News and Events
A Woman On The Go: Featured Story of Dorothy Stotsenberg
By Jovie Baclayon
At 91-years-young, Dorothy Stotsenberg means it when she says, “You have to keep moving; you just can’t just sit around!” Fidgeting around in a chair outside Smothers Theatre, waving to people who pass by, she can barely sit still long enough for an interview before an afternoon walk with friends on Pepperdine’s track, which bears the Stotsenberg name. After enjoying careers as a writer, editor, and publicist; raising prize-winning American saddle bred horses; becoming an avid runner at 66; and devoting much of her time to the arts, philanthropy, and community organizations, the longtime Malibu resident and Pepperdine benefactor has added a new title: Author.
“I didn’t know writing a book would be so much fun,” laughs Dorothy, the author of My Fifty Years in Malibu. “I have never gotten so much attention before! Beverly (Gosnell of the Malibu Surfside News) interviewed me, I had my picture taken for the newspaper, old friends from the Los Angeles Philharmonic came to visit me, and now I have a book signing where I’ll get to see even more friends. It’s really super.”
My Fifty Years in Malibu (Pepperdine Press, 2005) is a treasure trove of historical stories about the pioneers of the city and the land they shaped. Dorothy weaves together history and anecdotes of longtime local residents, and covers a wide range of topics, including the Chumash natives, early on-location filming, the construction of Pacific Coast Highway, disasters, controversies, and much more. Dorothy, who earned a master’s degree in journalism from UCLA, was a regular contributor to the Malibu Times, the Malibu Surfside News and the now defunct Santa Monica Evening Outlook. Many of the stories in My Fifty Years in Malibu originated as articles she wrote for the Malibu Surfside News. Proceeds from the book’s sales will benefit the Dorothy Stotsenberg Journalism Scholarship at Pepperdine.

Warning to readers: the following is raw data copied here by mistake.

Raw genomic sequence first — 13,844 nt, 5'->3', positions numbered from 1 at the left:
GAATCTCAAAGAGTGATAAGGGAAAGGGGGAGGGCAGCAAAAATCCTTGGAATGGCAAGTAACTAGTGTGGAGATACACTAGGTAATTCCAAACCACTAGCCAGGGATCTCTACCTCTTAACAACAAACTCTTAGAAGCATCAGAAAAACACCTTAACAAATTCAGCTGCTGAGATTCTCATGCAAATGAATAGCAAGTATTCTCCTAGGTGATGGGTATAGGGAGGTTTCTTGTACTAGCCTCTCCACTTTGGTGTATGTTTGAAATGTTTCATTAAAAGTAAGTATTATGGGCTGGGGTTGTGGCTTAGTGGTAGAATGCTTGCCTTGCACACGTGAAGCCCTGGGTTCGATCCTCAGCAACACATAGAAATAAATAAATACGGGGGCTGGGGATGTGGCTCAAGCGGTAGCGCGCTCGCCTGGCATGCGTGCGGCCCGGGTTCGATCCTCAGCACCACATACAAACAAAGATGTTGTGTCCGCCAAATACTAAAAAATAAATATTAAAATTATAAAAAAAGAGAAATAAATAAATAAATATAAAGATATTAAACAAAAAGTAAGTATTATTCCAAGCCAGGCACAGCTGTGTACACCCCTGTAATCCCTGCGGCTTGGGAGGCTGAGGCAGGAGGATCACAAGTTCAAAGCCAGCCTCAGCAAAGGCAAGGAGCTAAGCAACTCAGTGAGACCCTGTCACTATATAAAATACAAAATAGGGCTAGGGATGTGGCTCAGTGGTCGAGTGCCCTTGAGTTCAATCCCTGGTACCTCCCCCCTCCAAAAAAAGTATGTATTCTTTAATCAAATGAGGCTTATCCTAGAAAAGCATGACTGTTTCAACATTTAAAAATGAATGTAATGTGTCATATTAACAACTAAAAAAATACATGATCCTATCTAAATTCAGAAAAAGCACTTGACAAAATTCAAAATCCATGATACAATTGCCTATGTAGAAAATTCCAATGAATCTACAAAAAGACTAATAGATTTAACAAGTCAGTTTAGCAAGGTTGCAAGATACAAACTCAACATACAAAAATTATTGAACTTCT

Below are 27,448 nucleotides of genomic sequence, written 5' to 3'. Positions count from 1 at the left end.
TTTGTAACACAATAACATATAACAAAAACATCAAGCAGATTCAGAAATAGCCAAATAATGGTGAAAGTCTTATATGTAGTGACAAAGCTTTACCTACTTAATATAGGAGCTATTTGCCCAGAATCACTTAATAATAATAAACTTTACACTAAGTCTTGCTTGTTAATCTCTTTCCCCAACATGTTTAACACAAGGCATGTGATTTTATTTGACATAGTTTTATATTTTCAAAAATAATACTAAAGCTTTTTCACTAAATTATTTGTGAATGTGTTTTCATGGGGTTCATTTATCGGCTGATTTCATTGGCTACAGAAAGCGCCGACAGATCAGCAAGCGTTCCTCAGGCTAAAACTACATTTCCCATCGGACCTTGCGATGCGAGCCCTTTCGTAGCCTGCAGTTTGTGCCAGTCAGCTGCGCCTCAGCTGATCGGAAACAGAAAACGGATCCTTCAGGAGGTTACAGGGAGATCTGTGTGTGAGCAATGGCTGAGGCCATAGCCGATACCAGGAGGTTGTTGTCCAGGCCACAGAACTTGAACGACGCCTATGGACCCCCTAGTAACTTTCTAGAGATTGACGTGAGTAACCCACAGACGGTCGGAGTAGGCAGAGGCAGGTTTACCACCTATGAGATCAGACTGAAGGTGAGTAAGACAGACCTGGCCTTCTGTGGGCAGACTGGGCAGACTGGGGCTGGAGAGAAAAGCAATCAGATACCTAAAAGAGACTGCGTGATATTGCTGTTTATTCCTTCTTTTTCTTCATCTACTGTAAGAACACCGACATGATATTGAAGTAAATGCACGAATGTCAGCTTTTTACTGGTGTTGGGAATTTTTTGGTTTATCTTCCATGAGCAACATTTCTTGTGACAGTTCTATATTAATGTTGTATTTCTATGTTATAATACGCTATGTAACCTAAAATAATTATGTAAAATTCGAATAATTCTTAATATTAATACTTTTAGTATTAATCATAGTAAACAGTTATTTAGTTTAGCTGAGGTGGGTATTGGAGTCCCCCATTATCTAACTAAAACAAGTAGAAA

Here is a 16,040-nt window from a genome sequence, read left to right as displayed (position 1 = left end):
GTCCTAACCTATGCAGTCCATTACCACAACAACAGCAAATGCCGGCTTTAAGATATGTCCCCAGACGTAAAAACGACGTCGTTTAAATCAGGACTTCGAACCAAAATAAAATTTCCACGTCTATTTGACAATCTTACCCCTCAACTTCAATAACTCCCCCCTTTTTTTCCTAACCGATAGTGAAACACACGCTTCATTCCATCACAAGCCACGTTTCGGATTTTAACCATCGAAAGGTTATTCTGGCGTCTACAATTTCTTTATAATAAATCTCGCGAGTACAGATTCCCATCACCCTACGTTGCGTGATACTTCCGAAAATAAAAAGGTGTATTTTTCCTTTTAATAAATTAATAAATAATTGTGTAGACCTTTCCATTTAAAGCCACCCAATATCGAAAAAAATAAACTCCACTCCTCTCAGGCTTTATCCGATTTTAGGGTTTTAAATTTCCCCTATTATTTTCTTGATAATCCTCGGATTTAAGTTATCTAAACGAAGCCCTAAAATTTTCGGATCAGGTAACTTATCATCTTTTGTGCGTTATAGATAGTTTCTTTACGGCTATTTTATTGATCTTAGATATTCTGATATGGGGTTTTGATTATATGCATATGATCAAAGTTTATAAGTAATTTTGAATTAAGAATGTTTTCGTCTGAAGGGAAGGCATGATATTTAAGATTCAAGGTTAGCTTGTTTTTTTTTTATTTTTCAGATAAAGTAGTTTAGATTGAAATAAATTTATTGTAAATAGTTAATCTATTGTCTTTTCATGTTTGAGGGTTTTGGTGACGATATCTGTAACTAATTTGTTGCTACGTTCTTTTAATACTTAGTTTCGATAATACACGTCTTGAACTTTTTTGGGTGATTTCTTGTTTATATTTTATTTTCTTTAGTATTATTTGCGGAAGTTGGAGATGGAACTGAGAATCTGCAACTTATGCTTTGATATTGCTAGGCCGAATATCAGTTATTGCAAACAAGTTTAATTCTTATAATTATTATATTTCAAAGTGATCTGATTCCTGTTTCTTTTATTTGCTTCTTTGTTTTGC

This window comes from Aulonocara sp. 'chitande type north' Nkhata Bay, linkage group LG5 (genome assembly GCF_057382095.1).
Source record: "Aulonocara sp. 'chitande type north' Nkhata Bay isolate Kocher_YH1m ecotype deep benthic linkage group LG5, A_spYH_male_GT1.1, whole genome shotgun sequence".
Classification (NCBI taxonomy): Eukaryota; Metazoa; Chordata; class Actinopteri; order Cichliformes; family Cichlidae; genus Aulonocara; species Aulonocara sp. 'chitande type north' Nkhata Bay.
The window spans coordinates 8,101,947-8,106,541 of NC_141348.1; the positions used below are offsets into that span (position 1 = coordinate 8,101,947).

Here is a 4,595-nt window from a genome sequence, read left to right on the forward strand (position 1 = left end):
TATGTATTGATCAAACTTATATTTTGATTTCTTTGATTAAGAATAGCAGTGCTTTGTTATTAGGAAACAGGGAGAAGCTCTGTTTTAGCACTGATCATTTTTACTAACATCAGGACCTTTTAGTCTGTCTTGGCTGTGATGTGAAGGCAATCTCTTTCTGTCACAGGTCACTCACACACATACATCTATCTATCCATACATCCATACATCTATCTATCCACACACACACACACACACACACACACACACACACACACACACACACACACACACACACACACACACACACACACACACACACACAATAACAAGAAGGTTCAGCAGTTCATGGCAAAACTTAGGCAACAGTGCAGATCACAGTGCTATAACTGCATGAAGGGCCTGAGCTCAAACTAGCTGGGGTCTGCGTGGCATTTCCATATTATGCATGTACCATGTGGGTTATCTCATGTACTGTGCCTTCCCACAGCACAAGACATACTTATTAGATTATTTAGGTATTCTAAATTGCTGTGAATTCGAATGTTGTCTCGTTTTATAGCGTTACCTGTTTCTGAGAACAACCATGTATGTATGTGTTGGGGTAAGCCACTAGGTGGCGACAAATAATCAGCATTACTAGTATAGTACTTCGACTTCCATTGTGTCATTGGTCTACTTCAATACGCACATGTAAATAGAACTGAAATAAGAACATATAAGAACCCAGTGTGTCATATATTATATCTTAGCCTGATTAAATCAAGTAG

It seems she has always been a woman on the move. Born in Wisconsin in 1914, Dorothy’s family moved to California when she was 8 and she studied journalism at the University of Washington in Seattle. While working in Yakima, Washington, after graduation, she met and married Edward G. Stotsenberg, an accountant. The newlyweds moved back to Seattle before going to Boston where her husband received his MBA from Harvard, and then to Los Angeles where he opened a private accounting firm.
In 1949, Ed and Dorothy rented their first home in Malibu, where the panoramic views of the oceans and mountains were enough to make the Stotsenbergs stop and settle down. They eventually purchased their first home in 1952 at Carbon Beach and built a home on Mulholland Highway in 1978, where Dorothy continues to reside.
When Dorothy took up Ed’s love of running in 1980, the two began running races and winning awards worldwide, from Santa Barbara to New Zealand to Puerto Rico. Without having a decent place to train in Malibu, the Stotsenbergs made a generous planned gift to fund major improvements to Pepperdine’s modest dirt track. In 1989, the University dedicated Stotsenberg Track, an Olympic-sized, eight-lane track with an all-weather surface.
Chapter 22 of My Fifty Years in Malibu details the impact Pepperdine had on Malibu and the impact the Stotsenbergs have had on the University. Ed was a life member of the Pepperdine Associates and founding chairman of the Crest Advisory Board, of which he and Dorothy were members. Ed passed away in July 2000 at the age of 86, but for almost every passion the couple shared, there is a program, scholarship, or landmark at Pepperdine that carries their family name. In addition to the track and journalism scholarship, Pepperdine has welcomed 5K and 10K races bearing the Stotsenberg name, the Stotsenberg International Guitar Competition, and the Stotsenberg Recital Series at the Center for the Arts.
Though she prefers walking in her running shoes now, Dorothy shows no signs of slowing down -- she’s already thinking about writing another book about her running adventures to encourage others to take up the sport.